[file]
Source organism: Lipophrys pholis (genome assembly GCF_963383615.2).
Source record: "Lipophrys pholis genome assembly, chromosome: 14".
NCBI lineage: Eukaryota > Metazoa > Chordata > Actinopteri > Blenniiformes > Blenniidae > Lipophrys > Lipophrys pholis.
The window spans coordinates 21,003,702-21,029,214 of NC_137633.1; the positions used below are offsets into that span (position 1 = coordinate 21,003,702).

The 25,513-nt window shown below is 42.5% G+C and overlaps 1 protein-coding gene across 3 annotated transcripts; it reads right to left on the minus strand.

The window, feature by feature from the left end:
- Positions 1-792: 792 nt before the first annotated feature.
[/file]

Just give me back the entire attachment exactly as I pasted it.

Source organism: Lipophrys pholis (genome assembly GCF_963383615.2).
Source record: "Lipophrys pholis genome assembly, chromosome: 14".
NCBI lineage: Eukaryota > Metazoa > Chordata > Actinopteri > Blenniiformes > Blenniidae > Lipophrys > Lipophrys pholis.
The window spans coordinates 21,003,702-21,029,214 of NC_137633.1; the positions used below are offsets into that span (position 1 = coordinate 21,003,702).

The 25,513-nt window shown below is 42.5% G+C and overlaps 1 protein-coding gene across 3 annotated transcripts; it reads right to left on the minus strand.

The window, feature by feature from the left end:
- Positions 1-792: 792 nt before the first annotated feature.